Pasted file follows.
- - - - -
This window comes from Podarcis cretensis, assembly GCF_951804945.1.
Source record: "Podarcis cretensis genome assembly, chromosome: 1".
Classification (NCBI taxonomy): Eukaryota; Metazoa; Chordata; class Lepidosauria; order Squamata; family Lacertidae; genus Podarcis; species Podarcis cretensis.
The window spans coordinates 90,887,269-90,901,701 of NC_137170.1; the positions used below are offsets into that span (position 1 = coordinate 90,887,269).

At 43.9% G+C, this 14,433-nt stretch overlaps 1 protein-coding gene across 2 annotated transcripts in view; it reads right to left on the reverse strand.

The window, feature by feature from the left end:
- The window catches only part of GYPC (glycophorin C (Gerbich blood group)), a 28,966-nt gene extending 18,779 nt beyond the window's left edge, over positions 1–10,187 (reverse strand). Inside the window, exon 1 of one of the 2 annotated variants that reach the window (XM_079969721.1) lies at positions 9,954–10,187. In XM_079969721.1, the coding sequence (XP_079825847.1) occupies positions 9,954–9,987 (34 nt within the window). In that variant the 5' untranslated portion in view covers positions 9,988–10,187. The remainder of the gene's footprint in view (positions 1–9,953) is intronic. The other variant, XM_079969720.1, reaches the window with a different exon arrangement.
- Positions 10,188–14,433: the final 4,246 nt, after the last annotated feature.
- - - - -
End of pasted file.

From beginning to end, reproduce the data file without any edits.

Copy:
This window comes from Podarcis cretensis, assembly GCF_951804945.1.
Source record: "Podarcis cretensis genome assembly, chromosome: 1".
Classification (NCBI taxonomy): Eukaryota; Metazoa; Chordata; class Lepidosauria; order Squamata; family Lacertidae; genus Podarcis; species Podarcis cretensis.
The window spans coordinates 90,887,269-90,901,701 of NC_137170.1; the positions used below are offsets into that span (position 1 = coordinate 90,887,269).

At 43.9% G+C, this 14,433-nt stretch overlaps 1 protein-coding gene across 2 annotated transcripts in view; it reads right to left on the reverse strand.

The window, feature by feature from the left end:
- The window catches only part of GYPC (glycophorin C (Gerbich blood group)), a 28,966-nt gene extending 18,779 nt beyond the window's left edge, over positions 1–10,187 (reverse strand). Inside the window, exon 1 of one of the 2 annotated variants that reach the window (XM_079969721.1) lies at positions 9,954–10,187. In XM_079969721.1, the coding sequence (XP_079825847.1) occupies positions 9,954–9,987 (34 nt within the window). In that variant the 5' untranslated portion in view covers positions 9,988–10,187. The remainder of the gene's footprint in view (positions 1–9,953) is intronic. The other variant, XM_079969720.1, reaches the window with a different exon arrangement.
- Positions 10,188–14,433: the final 4,246 nt, after the last annotated feature.